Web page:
Access keys | Skip to primary navigation | Skip to secondary navigation | Skip to content | Skip to footer |
Problems viewing this site

Rules and regulations for visiting a prison

Queensland Corrective Services encourages prisoners to maintain strong links with their family and friends during their time in prison.

You are invited to visit your family member or friend while they are in prison, but you must follow some simple rules and regulations.

Number of visitors

The number of persons allowed to visit and the length of time of the visit varies from prison to prison. As a general rule, most centres allow either one two-hour or two one-hour visits per week. Please contact the appropriate prison for further information.

How to apply for a visit

Before visiting a correctional centre for the first time, a personal visitor must apply for approval using a Form 27 Application to Visit a Prisoner (Personal Visitor).

This form can be obtained:

Once this form has been sent to the correctional facility, centre staff will undertake a security check on you, which can take a few weeks.
Make sure you declare ANY convictions you may have on this form. You must return the Form 27 to the correctional centre along with photocopies of appropriate identification, which must be signed by a Justice of the Peace or a Commissioner of Declarations.
Accepted proof of identification is:
EITHER A current driver's licence or passport
OR Any three (3) of the following:

  • Medicare card
  • Pension or Social Security Card
  • Birth Certificate
  • Other photographic identification
  • Credit or bank card with a signature
  • A statutory declaration verifying the visitor's identity and signature which has been signed by a Justice of the Peace or a Commissioner of Declarations.

You will not be able to visit the centre until a security clearance and criminal history checks have been done on you.
The correctional centre keeps a register of all people who have received security clearances, which includes information on:

  • the full name of the visitor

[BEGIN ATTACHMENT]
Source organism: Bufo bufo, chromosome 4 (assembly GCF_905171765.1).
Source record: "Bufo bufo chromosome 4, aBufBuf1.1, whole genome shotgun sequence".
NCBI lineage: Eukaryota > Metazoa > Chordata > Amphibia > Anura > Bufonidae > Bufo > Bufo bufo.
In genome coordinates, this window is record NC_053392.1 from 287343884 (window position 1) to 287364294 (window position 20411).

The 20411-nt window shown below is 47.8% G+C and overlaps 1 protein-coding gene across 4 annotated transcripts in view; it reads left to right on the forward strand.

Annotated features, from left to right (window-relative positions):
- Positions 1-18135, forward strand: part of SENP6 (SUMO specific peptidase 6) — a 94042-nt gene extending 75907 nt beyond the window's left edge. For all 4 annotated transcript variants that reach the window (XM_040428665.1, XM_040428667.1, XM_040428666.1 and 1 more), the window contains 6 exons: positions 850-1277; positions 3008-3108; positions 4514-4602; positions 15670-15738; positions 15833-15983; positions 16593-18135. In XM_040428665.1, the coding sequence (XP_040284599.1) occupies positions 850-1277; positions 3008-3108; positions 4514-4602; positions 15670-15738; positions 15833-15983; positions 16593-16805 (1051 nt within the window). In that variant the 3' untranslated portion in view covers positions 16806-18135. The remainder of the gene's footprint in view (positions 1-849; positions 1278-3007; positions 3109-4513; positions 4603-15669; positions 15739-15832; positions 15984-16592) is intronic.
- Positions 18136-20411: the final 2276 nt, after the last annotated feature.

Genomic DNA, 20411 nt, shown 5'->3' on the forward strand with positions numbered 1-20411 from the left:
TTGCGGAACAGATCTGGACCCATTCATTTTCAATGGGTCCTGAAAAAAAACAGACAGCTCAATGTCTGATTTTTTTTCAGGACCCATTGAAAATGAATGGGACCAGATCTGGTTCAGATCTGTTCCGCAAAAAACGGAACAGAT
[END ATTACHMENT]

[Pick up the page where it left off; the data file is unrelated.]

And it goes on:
• date of birth of the visitor
  • date of the security check
  • file number of any criminal history of the visitor
  • the prisoner(s) who is/are being visited

Each visitor's security clearance will be updated every 12 months.
Once clearance is granted by the correctional centre, you will be able to make a visit booking. All personal visits to a prisoner MUST be booked in advance during nominated booking times.
Don't forget, you will need to bring approved identification with you EVERY time you visit the correctional centre.

What to wear when you visit a prison

There are very strict rules about what you can wear when visiting a prisoner. You must wear proper shoes or sandals (no thongs), and your clothes must be clean and in good condition. You will not be allowed to wear clothes with obscene or offensive words  diagrams or gang related symbols on them, or clothes that are revealing.
You are allowed to wear your wedding or engagement ring, but please remove all other jewellery before you come to the prison.
As every prison has its own system for visiting prisoners, please make sure you ring the relevant prison for additional information about bookings procedures and regulations.

Entering the prison

Please make sure that you arrive at the prison at least 45 minutes before your visit starts – each centre has specific arrangements, so please refer to the visitor fact sheet for the centre you wish to visit.

If you are late, you may not be allowed to enter the prison.
When you arrive, go to the reception desk in the visits area to confirm your booking. If you have not already done so, complete an application form and show your identification. If you do not have the right identification, you will not be allowed to enter the prison.

Security and searches

In many prisons, you may be subject to security screening with electronic drug detection devices or passive alert detection dogs. If you refuse to submit to a scan or search, or return a positive result, you may be refused entry to the prison or be limited to a non-contact visit.